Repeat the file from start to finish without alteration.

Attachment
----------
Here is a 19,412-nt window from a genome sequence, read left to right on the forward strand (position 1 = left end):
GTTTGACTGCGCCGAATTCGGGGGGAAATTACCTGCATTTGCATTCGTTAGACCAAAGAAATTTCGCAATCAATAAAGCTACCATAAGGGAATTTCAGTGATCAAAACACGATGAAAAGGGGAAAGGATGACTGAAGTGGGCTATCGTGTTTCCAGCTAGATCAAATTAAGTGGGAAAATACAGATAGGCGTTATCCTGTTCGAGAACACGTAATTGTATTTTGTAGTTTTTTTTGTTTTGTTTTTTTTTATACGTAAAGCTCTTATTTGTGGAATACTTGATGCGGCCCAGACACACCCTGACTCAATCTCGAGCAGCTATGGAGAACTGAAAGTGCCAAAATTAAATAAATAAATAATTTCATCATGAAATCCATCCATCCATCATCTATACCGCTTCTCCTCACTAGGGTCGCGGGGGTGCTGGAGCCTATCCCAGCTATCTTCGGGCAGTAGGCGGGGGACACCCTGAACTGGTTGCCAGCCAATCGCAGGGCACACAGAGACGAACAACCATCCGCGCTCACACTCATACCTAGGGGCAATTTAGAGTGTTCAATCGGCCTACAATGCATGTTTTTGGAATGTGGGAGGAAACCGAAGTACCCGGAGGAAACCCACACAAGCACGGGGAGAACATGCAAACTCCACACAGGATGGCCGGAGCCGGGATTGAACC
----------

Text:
Here is a 19,412-nt window from a genome sequence, read left to right on the forward strand (position 1 = left end):
GTTTGACTGCGCCGAATTCGGGGGGAAATTACCTGCATTTGCATTCGTTAGACCAAAGAAATTTCGCAATCAATAAAGCTACCATAAGGGAATTTCAGTGATCAAAACACGATGAAAAGGGGAAAGGATGACTGAAGTGGGCTATCGTGTTTCCAGCTAGATCAAATTAAGTGGGAAAATACAGATAGGCGTTATCCTGTTCGAGAACACGTAATTGTATTTTGTAGTTTTTTTTGTTTTGTTTTTTTTTATACGTAAAGCTCTTATTTGTGGAATACTTGATGCGGCCCAGACACACCCTGACTCAATCTCGAGCAGCTATGGAGAACTGAAAGTGCCAAAATTAAATAAATAAATAATTTCATCATGAAATCCATCCATCCATCATCTATACCGCTTCTCCTCACTAGGGTCGCGGGGGTGCTGGAGCCTATCCCAGCTATCTTCGGGCAGTAGGCGGGGGACACCCTGAACTGGTTGCCAGCCAATCGCAGGGCACACAGAGACGAACAACCATCCGCGCTCACACTCATACCTAGGGGCAATTTAGAGTGTTCAATCGGCCTACAATGCATGTTTTTGGAATGTGGGAGGAAACCGAAGTACCCGGAGGAAACCCACACAAGCACGGGGAGAACATGCAAACTCCACACAGGATGGCCGGAGCCGGGATTGAACC